Site icon Conservation news

New tree species discovered in Guyana is rich source of oil


  • Carapa akuri is a new tree species endemic to Guyana
  • Carapa akuri produces oil-rich seeds valuable for a range of uses
  • Carapa akuri may provide another reason to conserve Guyana’s forests

    Botanists working have described a new species of tree with commercial significance in Guyana. The discovery is published in Brittonia, a journal put out by the New York Botanical Garden.

    The new species, Carapa akuri, had long been mistaken for Carapa guianensis, a tree widely dispersed across the Amazon and commonly logged for the furniture industry.

    The find is significant because it is an important source of natural oil for Makushi Amerindians and the cosmetic market, according to Pierre-Michel Forget, lead author of the paper that describes the species and a researcher at the National Museum of Natural History in Paris.

    Photo by Pierre-Michel Forget

    “Akrui is an important source of sustainable development within the Iwokrama forest,” Forget told, referring to Guyana’s innovative forest reserve that has become the centerpiece for the country’s efforts to protect its forests through sustainable management.

    Oil from Carapa’s large seeds are used for a variety of purposes, including treatment for dandruff and rashes, insect repellent, and as a moisturizer. When produced from Carapa guianensis the oil is known as Crabwood oil or Andiroba.

    The species is also endemic to the region and may be at risk from logging, providing new impetus for protecting its diverse rainforest habitat.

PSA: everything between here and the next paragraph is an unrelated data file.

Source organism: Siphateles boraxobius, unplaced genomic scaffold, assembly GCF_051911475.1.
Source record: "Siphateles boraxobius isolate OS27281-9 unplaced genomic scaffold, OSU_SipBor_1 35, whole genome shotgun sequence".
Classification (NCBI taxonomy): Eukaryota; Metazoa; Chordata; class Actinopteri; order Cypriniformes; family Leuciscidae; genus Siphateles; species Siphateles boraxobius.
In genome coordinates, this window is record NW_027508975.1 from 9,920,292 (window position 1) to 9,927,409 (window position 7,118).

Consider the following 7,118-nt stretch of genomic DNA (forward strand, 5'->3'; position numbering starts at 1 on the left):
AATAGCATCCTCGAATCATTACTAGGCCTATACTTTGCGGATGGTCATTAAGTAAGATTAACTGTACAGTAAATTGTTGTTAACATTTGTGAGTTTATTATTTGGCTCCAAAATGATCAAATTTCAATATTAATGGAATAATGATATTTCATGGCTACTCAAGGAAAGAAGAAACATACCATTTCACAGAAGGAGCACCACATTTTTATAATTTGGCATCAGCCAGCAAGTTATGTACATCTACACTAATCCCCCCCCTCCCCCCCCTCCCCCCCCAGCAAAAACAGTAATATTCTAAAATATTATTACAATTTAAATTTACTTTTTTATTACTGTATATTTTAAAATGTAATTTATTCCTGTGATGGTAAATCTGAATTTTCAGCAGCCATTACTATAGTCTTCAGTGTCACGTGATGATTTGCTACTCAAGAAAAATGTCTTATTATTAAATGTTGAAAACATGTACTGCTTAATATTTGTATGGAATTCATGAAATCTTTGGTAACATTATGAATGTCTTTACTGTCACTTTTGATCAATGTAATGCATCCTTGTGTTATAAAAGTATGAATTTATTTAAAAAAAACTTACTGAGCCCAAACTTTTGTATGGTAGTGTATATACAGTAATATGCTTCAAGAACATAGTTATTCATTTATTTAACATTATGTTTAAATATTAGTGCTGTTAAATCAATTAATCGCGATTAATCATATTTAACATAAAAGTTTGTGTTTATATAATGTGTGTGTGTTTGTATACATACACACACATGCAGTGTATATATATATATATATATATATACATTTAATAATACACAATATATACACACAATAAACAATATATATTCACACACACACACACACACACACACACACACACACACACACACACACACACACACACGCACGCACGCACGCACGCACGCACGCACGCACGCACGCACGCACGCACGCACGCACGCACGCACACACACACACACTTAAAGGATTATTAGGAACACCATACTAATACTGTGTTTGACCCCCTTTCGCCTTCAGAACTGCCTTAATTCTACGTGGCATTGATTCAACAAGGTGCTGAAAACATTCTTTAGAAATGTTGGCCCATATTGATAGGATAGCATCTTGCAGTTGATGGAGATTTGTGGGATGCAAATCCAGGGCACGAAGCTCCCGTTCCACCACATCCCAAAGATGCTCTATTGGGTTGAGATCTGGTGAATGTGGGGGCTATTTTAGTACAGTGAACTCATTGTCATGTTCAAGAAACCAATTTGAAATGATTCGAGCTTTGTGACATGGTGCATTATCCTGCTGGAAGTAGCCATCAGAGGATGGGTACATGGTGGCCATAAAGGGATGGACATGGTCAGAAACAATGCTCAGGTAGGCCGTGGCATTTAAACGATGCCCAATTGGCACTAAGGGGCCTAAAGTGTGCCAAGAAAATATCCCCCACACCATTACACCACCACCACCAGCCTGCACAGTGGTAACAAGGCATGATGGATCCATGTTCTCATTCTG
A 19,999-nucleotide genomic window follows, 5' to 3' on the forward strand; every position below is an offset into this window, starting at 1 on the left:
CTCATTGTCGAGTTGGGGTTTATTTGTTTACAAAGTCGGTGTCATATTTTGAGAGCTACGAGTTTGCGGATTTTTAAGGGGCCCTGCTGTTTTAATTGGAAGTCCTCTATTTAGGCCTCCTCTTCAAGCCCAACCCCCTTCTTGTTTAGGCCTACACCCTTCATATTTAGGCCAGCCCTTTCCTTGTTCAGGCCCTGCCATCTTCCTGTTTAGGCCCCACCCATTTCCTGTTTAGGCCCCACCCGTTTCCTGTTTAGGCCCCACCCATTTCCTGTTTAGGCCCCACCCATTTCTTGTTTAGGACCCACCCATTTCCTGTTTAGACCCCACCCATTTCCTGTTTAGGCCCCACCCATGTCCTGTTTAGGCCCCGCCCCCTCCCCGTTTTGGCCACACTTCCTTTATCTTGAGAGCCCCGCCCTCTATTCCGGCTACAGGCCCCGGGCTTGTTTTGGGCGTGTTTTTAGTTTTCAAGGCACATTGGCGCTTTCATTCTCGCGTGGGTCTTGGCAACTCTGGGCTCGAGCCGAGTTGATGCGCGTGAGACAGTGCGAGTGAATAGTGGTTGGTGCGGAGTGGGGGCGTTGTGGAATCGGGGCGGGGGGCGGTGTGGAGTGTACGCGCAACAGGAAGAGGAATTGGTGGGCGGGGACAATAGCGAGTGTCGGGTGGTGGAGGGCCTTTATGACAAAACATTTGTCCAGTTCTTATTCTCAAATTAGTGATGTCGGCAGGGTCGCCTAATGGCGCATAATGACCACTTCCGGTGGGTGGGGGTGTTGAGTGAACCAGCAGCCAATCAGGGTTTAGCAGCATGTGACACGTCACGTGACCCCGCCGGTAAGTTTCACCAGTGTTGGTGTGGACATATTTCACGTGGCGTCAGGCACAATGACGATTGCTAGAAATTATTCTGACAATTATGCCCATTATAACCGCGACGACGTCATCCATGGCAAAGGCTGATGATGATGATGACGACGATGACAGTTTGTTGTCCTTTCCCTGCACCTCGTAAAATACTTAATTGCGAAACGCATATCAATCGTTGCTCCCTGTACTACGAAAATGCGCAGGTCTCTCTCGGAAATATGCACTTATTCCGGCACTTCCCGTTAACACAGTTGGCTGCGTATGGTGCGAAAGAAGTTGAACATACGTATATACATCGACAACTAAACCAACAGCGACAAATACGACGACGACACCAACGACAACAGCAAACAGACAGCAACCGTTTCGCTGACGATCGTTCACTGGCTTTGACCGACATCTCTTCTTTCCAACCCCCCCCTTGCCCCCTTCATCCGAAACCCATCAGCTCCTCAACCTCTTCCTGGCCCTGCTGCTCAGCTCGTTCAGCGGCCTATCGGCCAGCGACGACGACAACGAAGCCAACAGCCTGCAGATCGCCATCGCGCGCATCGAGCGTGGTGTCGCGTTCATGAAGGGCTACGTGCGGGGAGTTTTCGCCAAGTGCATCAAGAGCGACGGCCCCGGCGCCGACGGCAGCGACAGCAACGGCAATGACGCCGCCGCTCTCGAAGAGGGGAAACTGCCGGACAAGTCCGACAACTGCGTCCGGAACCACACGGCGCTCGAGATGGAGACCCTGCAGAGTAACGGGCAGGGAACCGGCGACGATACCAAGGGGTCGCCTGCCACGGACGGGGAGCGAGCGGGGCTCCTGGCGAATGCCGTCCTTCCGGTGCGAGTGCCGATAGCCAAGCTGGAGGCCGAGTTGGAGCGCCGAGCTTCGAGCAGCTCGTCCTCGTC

“This single tree can save a forest,” said Forget.

    Carapa akuri is named after the red-rumped agouti (Dasyprocta leporina) which is likely the main seed disperser of Carapa in Guyana. The indigenous Makushi named for the agouti is “akuri”.

    Co-authors on the paper include Odile Poncy of the Centre National de la Recherche Scientifique (National Center for Scientific Research) in Paris, Rachel Thomas of Iwokrama, David Hammond of NWFS Consultancy, and David Kenfack of the Missouri Botanical Garden.

    More information:

  • Carapa akuri
  • Winners and losers in forest product commercialization
  • Crabwood Oil

    Forget, P.-M., Poncy, O., Thomas, R. S. Hammond, D. S. and Kenfack, D. A new species of Carapa (Meliaceae) from Central Guyana. Brittonia, 61 (4): 301-402. 2009.

    Related articles

    Eco-label for rainforest products could boost sustainability December 06, 2009

    Tropical forests around the world continue to fall, largely the result of logging and conversion to agriculture. But new hope for forests has emerged under a scheme that would reward countries for reducing greenhouse gas emissions from deforestation and degradation. Some variations of the concept, which is known as REDD, would allow for “sustainable forest management” (SFM), that is, reduced impact logging of forests, as well as harvesting of non-wood forest products (NWFPs) like seeds, fruit, and game. But the extent to which this harvesting affects forest ecology, and therefore carbon sequestration, is still poorly understood.

    Are Brazil nuts really sustainable? Only if hunting is controlled December 20, 2006

    A lot of rainforest conservation initiatives embrace sustainably harvested non-timber forest products (NTFPs) like seeds and nuts as a means to provide income to locals without harming the forest. Operating on the premise that such products are eco-friendly, hundreds of outfits ranging from Whole Foods to the Body Shop to Ben & Jerry’s Homemade Ice Cream tout their use of sustainably harvested Brazil nuts and related products. But really, how sustainable are these products?

  • Exit mobile version